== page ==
# Background

In reading a book chapter on Bayesian Linear Regression, I came across a general statement by the author that:

"The value of the intercept ($\alpha$) is frequently uninterpretable without also studying any ($\beta$) parameters. This is why we need very weak priors for intercepts, in many cases".

# Question

I really am not clear what the author means as to the reason why the prior on $\alpha$ (the intercept), needs to be generally WIDER than the prior on $\beta$ (the slope)?

Could someone help me understand, in the context of a simple linear regression, that why we usually need to use a WIDER prior on on $\alpha$ (the intercept) compared to the prior on $\beta$ (the slope)?

• Hint: regress any data you like against the (Christian) year--the small dataset at stats.stackexchange.com/questions/279918 will work fine. Then redo the regression against a standardized year or even a relative year, such as years since 2000. Take a look at what happens to the standard error of the estimate of the intercept. To understand it, plot the data on axes that include $(0,0)$. – whuber May 16 '17 at 18:39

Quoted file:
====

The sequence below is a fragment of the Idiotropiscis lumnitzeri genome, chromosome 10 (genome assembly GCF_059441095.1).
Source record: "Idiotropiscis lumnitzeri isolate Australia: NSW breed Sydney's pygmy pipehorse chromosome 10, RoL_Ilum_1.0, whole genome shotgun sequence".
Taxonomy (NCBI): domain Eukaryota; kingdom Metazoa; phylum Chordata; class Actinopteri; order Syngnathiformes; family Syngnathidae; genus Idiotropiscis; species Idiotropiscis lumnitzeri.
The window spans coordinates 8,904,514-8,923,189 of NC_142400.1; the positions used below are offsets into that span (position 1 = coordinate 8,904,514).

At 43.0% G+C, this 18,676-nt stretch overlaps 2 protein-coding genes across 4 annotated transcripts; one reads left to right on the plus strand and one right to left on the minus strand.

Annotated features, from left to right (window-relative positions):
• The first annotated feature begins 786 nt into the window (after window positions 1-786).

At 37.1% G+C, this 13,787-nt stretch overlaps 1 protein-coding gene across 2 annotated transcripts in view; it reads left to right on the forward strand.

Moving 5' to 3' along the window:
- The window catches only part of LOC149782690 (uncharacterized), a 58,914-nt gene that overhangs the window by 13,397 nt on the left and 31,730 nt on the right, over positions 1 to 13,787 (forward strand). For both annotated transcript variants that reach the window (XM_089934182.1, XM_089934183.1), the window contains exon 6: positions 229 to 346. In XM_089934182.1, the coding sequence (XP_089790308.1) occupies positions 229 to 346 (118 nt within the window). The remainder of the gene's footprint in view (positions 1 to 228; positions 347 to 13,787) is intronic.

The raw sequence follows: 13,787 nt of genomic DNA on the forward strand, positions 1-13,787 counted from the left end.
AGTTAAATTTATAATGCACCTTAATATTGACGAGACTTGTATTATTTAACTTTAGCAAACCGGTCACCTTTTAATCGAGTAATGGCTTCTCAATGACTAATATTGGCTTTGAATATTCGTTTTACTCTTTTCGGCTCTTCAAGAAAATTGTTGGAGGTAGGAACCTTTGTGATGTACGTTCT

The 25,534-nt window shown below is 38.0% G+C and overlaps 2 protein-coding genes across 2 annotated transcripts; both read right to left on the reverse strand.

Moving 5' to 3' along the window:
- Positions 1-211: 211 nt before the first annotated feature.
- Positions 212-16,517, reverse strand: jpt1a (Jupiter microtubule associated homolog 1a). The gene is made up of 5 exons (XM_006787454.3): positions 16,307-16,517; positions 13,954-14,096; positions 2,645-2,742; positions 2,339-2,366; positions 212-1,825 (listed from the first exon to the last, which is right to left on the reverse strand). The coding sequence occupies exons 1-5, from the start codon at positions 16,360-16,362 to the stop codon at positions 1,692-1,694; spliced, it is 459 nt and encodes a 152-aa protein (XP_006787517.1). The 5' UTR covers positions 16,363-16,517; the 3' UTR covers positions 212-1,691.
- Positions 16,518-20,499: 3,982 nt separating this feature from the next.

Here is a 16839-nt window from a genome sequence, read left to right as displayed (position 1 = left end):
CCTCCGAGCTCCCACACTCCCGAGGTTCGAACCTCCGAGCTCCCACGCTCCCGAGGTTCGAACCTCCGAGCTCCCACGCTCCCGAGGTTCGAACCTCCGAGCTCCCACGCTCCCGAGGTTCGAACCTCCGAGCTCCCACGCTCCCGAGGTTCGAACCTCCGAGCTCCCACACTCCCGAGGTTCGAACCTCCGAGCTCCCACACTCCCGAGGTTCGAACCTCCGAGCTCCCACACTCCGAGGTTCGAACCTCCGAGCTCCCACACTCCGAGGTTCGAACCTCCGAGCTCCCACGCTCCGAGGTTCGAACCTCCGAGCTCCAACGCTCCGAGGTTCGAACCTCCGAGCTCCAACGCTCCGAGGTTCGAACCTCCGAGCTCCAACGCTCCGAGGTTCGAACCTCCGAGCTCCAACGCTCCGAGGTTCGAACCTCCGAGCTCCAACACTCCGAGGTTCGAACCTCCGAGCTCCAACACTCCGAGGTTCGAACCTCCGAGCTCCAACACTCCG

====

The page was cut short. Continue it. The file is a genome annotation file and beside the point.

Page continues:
• Even without the important issue whuber raises (that the s.e. of the intercept depends on the origin of your x), intercept and slope parameters aren't even in the same units (one's in units of y the other is in units of y per unit of x) ... so how does "wider" even come into it? You can't compare them at all. – Glen_b May 17 '17 at 0:15
• @Glen_b, so you disagree with that quote that I provided in my question from a book? (BTW, the book is called "statistical rethinking", pp. 98-99) – rnorouzian May 17 '17 at 0:19
• The quote in no way contradicts what I said, and vice-versa. – Glen_b May 17 '17 at 0:21
• @Glen_b, so we have two parameters that are in different metrics. You're saying that one of them is more variable than the other, but I'm not sure what you exactly mean by drawing my attention to the metrics here, could you please explain a bit (if you don't mind)? – rnorouzian May 17 '17 at 0:26